miércoles, enero 02, 2019

WHY XI JINPING IS WORRIED ABOUT 2019 / THE ECONOMIST

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The World in 2019

Why Xi Jinping is worried about 2019

Several important anniversaries loom. The Communist Party is nervous




THIRTY YEARS ago, as 1989 approached, political storm-clouds were gathering over China. Bitter divisions had emerged within the leadership over how far and how fast to pursue economic reform. Inspired by the Soviet Union’s liberalising leader, Mikhail Gorbachev, some people in China were daring to suggest that their own country should loosen up, too. The calendar for the coming year included big anniversaries of political events in China’s modern history. Many intellectuals were awaiting those dates with excitement, hoping the occasions would provide them with a pretext to air their grievances about the party’s record in power.

The run-up to 2019 is far less febrile. But once again, anniversaries loom. The Communist Party is nervous.

This may seem odd. Since 1989 China has grown enormously in wealth and influence. The party is firmly in charge. Yet the security forces will be on full alert. Censors will work round the clock to scrub any unapproved references to the anniversaries. That will not be easy: the list of anniversaries that fall in years ending with 9, and that have sensitive connotations for the party, has grown. At its top is the date of the bloody suppression of the pro-democracy protests in 1989 that were the culmination of that heady mood three decades ago.

As in 1989, it will not be easy for the censors to ensure political conformity. That is because some of the anniversaries are ones that the party itself likes to commemorate, so it cannot simply ban all mentions of them. Take May Fourth. That day in 2019 will mark 100 years since the student movement that led to the party’s founding in 1921—much, then, for the party to celebrate. But in 1989 the 70th anniversary of the May Fourth Movement was a huge inspiration to the protesters in Tiananmen Square. They described themselves, not the party, as the true inheritors of the patriotic and pro-reform spirit of the students in 1919. There is little sign of campus unrest today. But China’s leaders know that moods can be fickle. In 1988 Chinese dissidents lamented that students seemed more interested in playing mah-jong than in politics. How wrong they were.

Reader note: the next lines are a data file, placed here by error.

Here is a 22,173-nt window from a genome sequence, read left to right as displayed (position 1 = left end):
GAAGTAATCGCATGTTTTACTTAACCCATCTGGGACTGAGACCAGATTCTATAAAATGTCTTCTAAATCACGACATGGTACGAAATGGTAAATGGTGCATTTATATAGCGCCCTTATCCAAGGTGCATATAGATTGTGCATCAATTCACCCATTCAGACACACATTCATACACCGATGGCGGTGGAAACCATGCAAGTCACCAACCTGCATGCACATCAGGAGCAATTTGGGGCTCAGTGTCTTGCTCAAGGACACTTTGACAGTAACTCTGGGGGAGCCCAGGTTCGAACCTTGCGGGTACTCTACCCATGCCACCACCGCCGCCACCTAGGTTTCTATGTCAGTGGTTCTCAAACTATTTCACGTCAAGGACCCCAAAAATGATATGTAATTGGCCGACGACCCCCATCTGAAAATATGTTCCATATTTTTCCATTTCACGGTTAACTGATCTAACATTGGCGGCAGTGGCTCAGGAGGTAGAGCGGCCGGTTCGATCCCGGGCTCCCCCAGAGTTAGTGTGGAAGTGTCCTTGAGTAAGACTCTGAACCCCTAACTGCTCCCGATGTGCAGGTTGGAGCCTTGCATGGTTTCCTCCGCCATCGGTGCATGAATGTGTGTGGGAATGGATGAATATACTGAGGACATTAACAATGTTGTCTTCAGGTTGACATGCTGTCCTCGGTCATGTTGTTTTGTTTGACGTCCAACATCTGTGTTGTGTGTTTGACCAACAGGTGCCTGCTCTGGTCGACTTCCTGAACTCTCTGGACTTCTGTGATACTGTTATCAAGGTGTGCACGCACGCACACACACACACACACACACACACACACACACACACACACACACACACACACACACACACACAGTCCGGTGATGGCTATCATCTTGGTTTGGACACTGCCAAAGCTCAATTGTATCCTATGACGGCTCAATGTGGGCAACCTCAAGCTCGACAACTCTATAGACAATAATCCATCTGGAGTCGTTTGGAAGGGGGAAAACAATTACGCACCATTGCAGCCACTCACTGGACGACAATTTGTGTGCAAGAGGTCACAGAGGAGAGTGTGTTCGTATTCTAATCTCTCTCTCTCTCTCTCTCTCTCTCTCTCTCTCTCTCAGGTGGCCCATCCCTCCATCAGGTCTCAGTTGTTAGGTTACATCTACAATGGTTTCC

The 70th anniversary on October 1st of the founding of the People’s Republic will be another occasion that the party and the public could interpret in different ways. Early in 1989 Fang Lizhi, a prominent Chinese dissident (who died in exile in 2012), wrote that the anniversaries that year on May 4th and October 1st would be “eloquent symbols of China’s hope and despair” that would show how the “naive sincerity” of Chinese people at the start of Communist rule in 1949 had been “betrayed”. Few Chinese would put it so starkly now. Many express pride in their country’s growing international clout. But in regions populated by ethnic minorities, October 1st will be less of an occasion for cheer.

Security will be intense across Tibet and Xinjiang to prevent those who chafe at Chinese rule from expressing their discontent. In March it will be 30 years since the imposition of martial law in the Tibetan capital, Lhasa, after riots triggered by the anniversary of the uprising in 1959 that prompted the Dalai Lama to flee to India. Expect the 60th anniversary in 2019 of the Tibetan leader’s exile to be tense.

Perennial paranoia

As usual, censors will erase almost any mention of the Tiananmen Square protests, the 30th anniversary of the crushing of which falls on June 4th. China’s leader, Xi Jinping, has shown no interest in reviving any memories of that regime-threatening episode. For all his swagger on the world stage, Mr Xi acts at home as if the party is still in danger. He has presided over a sweeping clampdown on civil society with the arrests of many lawyers, ngo workers and rights activists. “Colour revolutions” that have toppled other authoritarian regimes appear to haunt him. He has shown no inclination to ease the brutal campaign, launched in July 1999, to eradicate Falun Gong, a quasi-Buddhist sect that once had millions of followers. Attempts to mark this date by the faith’s diehard adherents in China (and supporters abroad) will add to Mr Xi’s anniversary woes.

Especially in a year so resounding with historical echoes, Mr Xi will do nothing in 2019 to relax his vice-like controls. Instead, as a trade war rages with America, he will redouble his efforts to prevent unrest at home. He well knows that dissidents in China have long used patriotism as a cloak for attacking the establishment, as protesters did in both 1919 and 1989. So the party will be on guard lest public anger with America turn against Mr Xi and the party itself.


Could China Turn Inward?

Notwithstanding the 90-day trade truce on which US President Donald Trump and Chinese President Xi Jinping recently agreed, tensions between the world's two largest economies remain high. But while both countries may be tempted to turn inward, there are five reasons why they would be wise not to.

Jeongmin Seong , Jonathan Woetzel

xi jinping president of portugal